FS 17 - Raised Sheer

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joe2700
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Re: FS 17 - Raised Sheer

Post by joe2700 »

I've been working on my hatches putting a thick backinh board on all of them inside the frame to keep them from warping. Also drilling the holes for the latches.
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Now that I have them on a real hatch I really like the friction hinges. Keeping the anchor hatch open is a great example.
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They will put a lot of strain on the attachment to the hatch through, and I was already worried about solidly attaching the hinges to the thin 3/8" hatch. I did a test tapping a 8-32 thread into g10. The impact driver stripped the screw without damaging the threads, so I think it holds a thread well. I will embed a g10 plate in the hatch lid where each hinge goes, and tap holes to attach the hinges with short machine screws. On the frame side the screws can go at least and inch into the frame, so happy with that.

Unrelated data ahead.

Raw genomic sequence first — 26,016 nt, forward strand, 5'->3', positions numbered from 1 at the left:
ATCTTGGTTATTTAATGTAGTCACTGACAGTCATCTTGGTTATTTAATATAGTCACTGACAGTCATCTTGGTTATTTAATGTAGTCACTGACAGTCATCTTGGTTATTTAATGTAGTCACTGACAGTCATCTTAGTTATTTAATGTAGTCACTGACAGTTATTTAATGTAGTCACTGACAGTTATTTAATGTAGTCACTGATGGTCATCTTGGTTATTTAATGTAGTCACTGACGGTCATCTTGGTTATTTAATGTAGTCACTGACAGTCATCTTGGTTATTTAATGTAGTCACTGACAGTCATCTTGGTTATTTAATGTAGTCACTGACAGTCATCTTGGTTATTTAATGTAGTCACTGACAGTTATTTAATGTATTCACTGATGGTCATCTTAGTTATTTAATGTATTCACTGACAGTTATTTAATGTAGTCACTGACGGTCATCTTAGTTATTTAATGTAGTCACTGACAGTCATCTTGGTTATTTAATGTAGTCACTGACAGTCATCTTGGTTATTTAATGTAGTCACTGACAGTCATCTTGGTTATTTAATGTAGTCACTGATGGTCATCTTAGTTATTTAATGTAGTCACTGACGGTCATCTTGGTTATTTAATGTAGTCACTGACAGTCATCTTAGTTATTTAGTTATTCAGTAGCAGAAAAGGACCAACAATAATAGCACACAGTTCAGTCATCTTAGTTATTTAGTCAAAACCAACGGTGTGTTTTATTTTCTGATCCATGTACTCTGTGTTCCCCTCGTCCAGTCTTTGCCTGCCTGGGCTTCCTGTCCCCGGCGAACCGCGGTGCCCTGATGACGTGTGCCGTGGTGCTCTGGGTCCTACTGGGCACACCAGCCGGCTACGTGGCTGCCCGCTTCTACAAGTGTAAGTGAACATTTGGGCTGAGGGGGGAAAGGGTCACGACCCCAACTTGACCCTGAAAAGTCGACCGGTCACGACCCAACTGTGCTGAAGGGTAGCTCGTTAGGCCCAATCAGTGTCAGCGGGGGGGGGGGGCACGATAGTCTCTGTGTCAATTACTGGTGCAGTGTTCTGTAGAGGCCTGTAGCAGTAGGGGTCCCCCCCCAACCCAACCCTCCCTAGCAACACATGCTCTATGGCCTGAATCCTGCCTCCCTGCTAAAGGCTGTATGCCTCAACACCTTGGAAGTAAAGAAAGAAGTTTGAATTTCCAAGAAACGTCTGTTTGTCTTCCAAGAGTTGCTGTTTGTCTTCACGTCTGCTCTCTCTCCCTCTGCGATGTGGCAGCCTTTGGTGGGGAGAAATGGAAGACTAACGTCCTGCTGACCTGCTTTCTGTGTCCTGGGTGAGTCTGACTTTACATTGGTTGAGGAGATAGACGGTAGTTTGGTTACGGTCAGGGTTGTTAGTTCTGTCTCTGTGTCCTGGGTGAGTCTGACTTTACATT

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I also got my HIN assigned which is exciting. Anyone know where I can get the HIN engraved in 316 stainless steel?



fallguy1000
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Re: FS 17 - Raised Sheer

Post by fallguy1000 »

Boat looks great.
My boat build is here -------->

viewtopic.php?f=12&t=62495

Fair WX Pilot
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Re: FS 17 - Raised Sheer

Post by Fair WX Pilot »

The boat looks great. Very interesting about the G10, well worth remembering.
Alan.

joe2700
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Re: FS 17 - Raised Sheer

Post by joe2700 »

Haven't had much boat building time the past few months but have been working on some bits and pieces like the hatches.

I also added the cupholders to the console as well as getting drains set up for them so the inside of my console stays dry. You might see here I also decided to ditch the analogue guages and use a second plotter. I have the Suzuki gateway to show all engine information and warnings on these displays.